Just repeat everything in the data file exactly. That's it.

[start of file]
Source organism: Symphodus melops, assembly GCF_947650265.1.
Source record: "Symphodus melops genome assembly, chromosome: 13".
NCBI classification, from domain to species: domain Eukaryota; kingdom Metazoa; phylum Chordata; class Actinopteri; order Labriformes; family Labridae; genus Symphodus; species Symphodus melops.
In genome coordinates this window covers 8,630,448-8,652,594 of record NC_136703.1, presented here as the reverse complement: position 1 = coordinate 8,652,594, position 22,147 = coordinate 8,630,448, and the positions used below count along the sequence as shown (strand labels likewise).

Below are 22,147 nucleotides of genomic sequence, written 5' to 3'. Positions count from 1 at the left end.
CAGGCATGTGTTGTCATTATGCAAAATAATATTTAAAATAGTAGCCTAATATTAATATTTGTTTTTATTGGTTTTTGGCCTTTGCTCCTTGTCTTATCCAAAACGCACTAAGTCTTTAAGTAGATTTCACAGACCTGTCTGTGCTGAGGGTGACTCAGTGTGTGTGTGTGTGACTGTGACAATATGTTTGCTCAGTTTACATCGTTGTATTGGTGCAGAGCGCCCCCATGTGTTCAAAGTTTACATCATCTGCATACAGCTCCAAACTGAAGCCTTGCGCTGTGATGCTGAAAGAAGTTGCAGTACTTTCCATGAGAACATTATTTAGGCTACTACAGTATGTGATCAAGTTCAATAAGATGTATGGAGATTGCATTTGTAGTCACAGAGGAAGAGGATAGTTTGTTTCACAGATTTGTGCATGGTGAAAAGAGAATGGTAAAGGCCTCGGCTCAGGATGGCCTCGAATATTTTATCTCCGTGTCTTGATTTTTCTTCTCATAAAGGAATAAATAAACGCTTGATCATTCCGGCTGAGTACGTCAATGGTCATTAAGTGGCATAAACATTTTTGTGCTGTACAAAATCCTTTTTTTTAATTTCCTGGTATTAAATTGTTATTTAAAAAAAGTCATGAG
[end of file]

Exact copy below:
Source organism: Symphodus melops, assembly GCF_947650265.1.
Source record: "Symphodus melops genome assembly, chromosome: 13".
NCBI classification, from domain to species: domain Eukaryota; kingdom Metazoa; phylum Chordata; class Actinopteri; order Labriformes; family Labridae; genus Symphodus; species Symphodus melops.
In genome coordinates this window covers 8,630,448-8,652,594 of record NC_136703.1, presented here as the reverse complement: position 1 = coordinate 8,652,594, position 22,147 = coordinate 8,630,448, and the positions used below count along the sequence as shown (strand labels likewise).

Below are 22,147 nucleotides of genomic sequence, written 5' to 3'. Positions count from 1 at the left end.
CAGGCATGTGTTGTCATTATGCAAAATAATATTTAAAATAGTAGCCTAATATTAATATTTGTTTTTATTGGTTTTTGGCCTTTGCTCCTTGTCTTATCCAAAACGCACTAAGTCTTTAAGTAGATTTCACAGACCTGTCTGTGCTGAGGGTGACTCAGTGTGTGTGTGTGTGACTGTGACAATATGTTTGCTCAGTTTACATCGTTGTATTGGTGCAGAGCGCCCCCATGTGTTCAAAGTTTACATCATCTGCATACAGCTCCAAACTGAAGCCTTGCGCTGTGATGCTGAAAGAAGTTGCAGTACTTTCCATGAGAACATTATTTAGGCTACTACAGTATGTGATCAAGTTCAATAAGATGTATGGAGATTGCATTTGTAGTCACAGAGGAAGAGGATAGTTTGTTTCACAGATTTGTGCATGGTGAAAAGAGAATGGTAAAGGCCTCGGCTCAGGATGGCCTCGAATATTTTATCTCCGTGTCTTGATTTTTCTTCTCATAAAGGAATAAATAAACGCTTGATCATTCCGGCTGAGTACGTCAATGGTCATTAAGTGGCATAAACATTTTTGTGCTGTACAAAATCCTTTTTTTTAATTTCCTGGTATTAAATTGTTATTTAAAAAAAGTCATGAG